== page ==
Is Winter Park properly taking care of its cat crisis?
Winter Park City Commissioners unanimously voted to institute a fine on Monday for anyone caught feeding feral cats in Mead Garden or abandoning pets in city parks – a response to the out-of-control cat population in the garden.
Anyone caught feeding the felines or abandoning a pet in a city park will face a $50 fine on the first offense, a $100 fine on the second offense and a mandatory court appearance for additional violations.
But Deltona Commissioner Heidi Herzberg spoke before the city and said that fining residents isn’t the answer, because residents who feed cats will always find a way to do it.
“You’re always going to have people that want to take care of the animals; you’re going to have that part of your community that’s going to want to feed,” Herzberg said. “You have people who will feed and not fix. That was the problem with the city of Deltona.”
One feral cat can breed three times a year, leading to rapidly growing cat populations – like the one in Deltona, Herzberg said.
“We had a feeding ban the entire 20 years we were a city and it didn’t work,” she said. “Every single year you look at the population of feral cats and it went up every single year. The peak year was 2012, we impounded about 1,900 cats.”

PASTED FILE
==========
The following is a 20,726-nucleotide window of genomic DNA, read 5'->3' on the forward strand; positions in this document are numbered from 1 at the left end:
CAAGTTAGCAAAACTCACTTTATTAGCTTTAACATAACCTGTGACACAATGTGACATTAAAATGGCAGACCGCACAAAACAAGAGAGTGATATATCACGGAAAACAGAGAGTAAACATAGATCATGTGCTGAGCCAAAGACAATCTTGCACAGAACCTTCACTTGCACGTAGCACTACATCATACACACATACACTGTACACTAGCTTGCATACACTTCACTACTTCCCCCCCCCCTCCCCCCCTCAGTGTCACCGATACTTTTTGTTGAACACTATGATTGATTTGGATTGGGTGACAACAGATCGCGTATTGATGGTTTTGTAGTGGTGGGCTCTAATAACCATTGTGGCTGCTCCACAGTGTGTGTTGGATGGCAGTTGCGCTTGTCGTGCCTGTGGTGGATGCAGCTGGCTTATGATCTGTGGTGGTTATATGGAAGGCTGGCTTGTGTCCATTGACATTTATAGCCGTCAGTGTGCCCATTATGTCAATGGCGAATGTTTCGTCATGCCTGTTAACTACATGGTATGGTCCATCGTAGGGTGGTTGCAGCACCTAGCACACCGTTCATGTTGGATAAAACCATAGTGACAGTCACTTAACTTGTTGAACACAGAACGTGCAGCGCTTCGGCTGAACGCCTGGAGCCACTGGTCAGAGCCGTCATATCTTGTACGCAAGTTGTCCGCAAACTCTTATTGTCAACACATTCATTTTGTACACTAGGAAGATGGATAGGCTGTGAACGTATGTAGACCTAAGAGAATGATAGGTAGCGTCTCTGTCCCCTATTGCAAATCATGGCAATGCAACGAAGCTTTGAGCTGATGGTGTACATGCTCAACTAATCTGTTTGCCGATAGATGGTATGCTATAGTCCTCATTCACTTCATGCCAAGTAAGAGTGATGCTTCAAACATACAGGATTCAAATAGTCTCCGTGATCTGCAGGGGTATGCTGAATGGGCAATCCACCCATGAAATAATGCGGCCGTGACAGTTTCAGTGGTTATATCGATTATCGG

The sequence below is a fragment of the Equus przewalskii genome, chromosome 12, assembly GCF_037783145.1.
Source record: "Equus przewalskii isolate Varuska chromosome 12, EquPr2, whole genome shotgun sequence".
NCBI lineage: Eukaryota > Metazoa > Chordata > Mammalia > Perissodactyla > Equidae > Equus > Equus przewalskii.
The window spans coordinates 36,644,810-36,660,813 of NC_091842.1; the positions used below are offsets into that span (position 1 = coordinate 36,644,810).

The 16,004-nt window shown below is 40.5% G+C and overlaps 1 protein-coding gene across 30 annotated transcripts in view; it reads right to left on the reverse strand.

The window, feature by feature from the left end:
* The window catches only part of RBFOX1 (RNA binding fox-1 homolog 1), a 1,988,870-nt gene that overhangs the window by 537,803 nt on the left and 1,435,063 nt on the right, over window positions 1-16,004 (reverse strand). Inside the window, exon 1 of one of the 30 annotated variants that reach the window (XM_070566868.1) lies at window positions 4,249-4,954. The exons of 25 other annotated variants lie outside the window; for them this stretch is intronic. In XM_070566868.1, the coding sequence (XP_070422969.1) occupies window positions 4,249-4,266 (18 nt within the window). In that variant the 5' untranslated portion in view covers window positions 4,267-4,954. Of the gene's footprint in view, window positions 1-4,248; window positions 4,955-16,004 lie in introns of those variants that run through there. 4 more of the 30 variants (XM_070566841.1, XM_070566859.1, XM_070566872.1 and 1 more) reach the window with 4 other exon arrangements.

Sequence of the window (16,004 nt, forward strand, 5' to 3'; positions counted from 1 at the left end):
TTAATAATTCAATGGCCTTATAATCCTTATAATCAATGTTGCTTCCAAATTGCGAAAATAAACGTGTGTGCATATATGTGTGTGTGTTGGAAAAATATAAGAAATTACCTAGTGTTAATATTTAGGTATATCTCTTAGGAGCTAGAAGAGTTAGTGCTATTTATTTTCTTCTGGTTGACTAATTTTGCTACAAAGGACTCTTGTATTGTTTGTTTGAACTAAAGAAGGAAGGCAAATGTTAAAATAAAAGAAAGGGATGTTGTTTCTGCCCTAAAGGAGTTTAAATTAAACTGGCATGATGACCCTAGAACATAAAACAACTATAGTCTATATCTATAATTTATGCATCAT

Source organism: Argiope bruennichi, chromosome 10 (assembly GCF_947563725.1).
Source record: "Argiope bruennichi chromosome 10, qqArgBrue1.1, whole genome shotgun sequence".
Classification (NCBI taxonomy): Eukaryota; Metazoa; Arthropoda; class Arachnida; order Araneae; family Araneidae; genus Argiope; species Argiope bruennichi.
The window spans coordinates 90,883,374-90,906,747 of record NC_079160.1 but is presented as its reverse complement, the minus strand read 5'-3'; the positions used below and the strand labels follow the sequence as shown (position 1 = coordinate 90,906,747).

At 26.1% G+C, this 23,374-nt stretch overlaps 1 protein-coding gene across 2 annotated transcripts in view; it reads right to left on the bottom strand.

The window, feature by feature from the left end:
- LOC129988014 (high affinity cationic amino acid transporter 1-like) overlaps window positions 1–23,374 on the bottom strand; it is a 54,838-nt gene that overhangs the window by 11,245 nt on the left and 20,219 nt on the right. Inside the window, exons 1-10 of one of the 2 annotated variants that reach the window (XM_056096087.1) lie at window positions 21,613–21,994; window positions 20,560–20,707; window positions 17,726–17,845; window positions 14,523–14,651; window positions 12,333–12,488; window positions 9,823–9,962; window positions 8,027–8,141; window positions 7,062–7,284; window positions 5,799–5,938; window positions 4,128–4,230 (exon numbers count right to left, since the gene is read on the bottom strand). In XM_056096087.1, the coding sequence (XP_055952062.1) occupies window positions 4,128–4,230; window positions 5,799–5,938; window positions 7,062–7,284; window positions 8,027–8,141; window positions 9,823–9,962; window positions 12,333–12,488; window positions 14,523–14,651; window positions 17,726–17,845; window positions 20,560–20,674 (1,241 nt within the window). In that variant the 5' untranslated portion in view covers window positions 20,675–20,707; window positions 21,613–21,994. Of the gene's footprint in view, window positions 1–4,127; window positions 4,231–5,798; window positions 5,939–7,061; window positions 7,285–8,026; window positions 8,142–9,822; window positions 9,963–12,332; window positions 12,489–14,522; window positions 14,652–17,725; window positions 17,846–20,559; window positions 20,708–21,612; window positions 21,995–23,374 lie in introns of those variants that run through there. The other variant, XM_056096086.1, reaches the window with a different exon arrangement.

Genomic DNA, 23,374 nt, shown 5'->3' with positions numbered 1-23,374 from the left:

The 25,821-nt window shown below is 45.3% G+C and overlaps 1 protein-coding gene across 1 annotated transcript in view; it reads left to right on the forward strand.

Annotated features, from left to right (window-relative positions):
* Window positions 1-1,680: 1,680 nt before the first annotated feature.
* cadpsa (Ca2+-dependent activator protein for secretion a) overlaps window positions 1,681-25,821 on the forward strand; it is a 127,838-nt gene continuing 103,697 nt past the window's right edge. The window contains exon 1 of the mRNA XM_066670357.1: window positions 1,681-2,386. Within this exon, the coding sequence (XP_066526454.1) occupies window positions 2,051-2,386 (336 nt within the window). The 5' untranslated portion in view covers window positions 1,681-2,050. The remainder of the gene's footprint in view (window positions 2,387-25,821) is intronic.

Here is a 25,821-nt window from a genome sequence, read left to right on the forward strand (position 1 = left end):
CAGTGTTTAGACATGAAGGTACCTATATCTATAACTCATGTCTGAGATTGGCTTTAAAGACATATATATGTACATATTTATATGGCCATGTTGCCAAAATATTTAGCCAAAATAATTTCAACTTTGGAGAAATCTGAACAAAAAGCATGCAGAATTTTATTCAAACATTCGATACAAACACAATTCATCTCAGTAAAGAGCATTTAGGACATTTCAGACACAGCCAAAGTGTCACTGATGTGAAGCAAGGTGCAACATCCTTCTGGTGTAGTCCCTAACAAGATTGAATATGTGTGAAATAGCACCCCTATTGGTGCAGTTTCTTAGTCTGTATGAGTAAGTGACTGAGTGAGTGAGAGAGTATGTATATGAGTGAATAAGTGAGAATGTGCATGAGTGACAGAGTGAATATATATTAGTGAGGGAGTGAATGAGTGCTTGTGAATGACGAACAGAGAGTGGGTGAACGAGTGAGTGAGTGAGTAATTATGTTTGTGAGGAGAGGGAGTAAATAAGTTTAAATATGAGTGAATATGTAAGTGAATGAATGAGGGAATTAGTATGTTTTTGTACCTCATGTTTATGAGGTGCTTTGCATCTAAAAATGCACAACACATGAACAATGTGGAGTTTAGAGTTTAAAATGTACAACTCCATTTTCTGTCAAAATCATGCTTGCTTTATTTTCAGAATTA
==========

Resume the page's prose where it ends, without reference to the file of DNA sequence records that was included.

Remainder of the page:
Herzberg said the answer is implementing a program that combines trapping, fixing and releasing with reaching out to neighborhood feeders.
“What we’re trying to do is work with the community,” Herzberg said. “We had meetings and addressed the feeders. The first things we did was address proper practices for feeders, because part of the problem is that people will feed, they leave a mess, they don’t have controlled feeding and they don’t fix the cats – then you have a problem.”
Through that program, the city managed to reduce its intake of cats by the hundreds, she said, adding that that she would be willing to host a cat feeding workshop in Winter Park to help solve the problem.
City Commissioners thanked Herzberg for her insight, but agreed that the fines against feeding are an appropriate first step, and that staff will come back with an update on the cat population after several months.